Vets still bamboozled about croc’s species
A team of veterinarians yesterday collected DNA samples from a male crocodile, caught swimming close to a beach in Phuket last week, to determine whether the reptile is a saltwater or freshwater crocodile.
Pinsak Suraswadi, deputy director-general of the Department of National Parks, Wildlife and Plant Conservation (DNP), said results of the lab tests on blood and DNA samples taken from the crocodile named “Lae Phang” will be known in about one to three weeks.
The DNA sample collection was jointly carried out by vets and officials from the DNP, the Department of Fisheries (DOF), Mahidol University’s crocodile research centre and Kasetsart University’s Faculty of Fisheries.
They also measured its length and other physical details.
Surat Thani-based crocodile experts were on hand to help pin down the croc during the examination to prevent injuries to the reptile.
Mr Pinsak said the lab test will prove what species the crocodile belongs to.
Meanwhile, Thon Thamrong-nawasawat, associate dean of the KU’s Fisheries Faculty, said if the animal was a saltwater crocodile, it must be released back into the wild.
However, if it was a crossbreed, it should be placed in captivity, he said.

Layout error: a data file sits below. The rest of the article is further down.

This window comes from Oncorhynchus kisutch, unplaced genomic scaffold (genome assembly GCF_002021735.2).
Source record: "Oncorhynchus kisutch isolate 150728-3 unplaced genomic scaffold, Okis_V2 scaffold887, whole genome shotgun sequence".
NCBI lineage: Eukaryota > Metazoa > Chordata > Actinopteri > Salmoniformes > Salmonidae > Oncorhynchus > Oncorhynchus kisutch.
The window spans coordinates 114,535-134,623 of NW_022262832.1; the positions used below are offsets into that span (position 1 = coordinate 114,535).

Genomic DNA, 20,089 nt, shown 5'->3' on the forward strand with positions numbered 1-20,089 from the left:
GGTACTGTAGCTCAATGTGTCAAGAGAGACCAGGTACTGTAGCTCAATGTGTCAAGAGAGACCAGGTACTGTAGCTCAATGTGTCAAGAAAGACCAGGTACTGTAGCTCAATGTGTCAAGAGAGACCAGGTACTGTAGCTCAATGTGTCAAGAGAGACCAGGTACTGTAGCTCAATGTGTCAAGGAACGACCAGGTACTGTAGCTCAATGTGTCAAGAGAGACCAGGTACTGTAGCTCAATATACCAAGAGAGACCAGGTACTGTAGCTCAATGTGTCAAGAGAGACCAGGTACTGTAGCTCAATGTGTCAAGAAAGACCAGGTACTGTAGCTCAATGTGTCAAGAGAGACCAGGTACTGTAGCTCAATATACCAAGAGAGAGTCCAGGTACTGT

Officials will discuss where in Phuket the crocodile will be released or placed, depending on the outcome of the DNA test.
The DOF is to relocate the crocodile to a larger pond pending the test results, according to Mr Thon.
The crocodile was captured last Thursday and taken to the Phuket Coastal Fisheries Research and Development Centre in Thalang district as it posed a potential threat to tourists.
As of yesterday, more than 13,000 netizens had signed an online petition on the change.org website, calling for the reptile to be released back into the wild as it looked “depressed” and may have lost its appetite after being confined to a pond at the centre.
Mr Thon suggested a detailed survey be launched to see if any saltwater crocs, believed to be extinct in Thailand for many years, were still living in the wild.
If Lae Phang is a wild saltwater crocodile, he said it would provide valuable information for the study.
A man complains to the Consumer Protection Police Division after buying lodging vouchers but being denied a stay at a Hua Hin resort.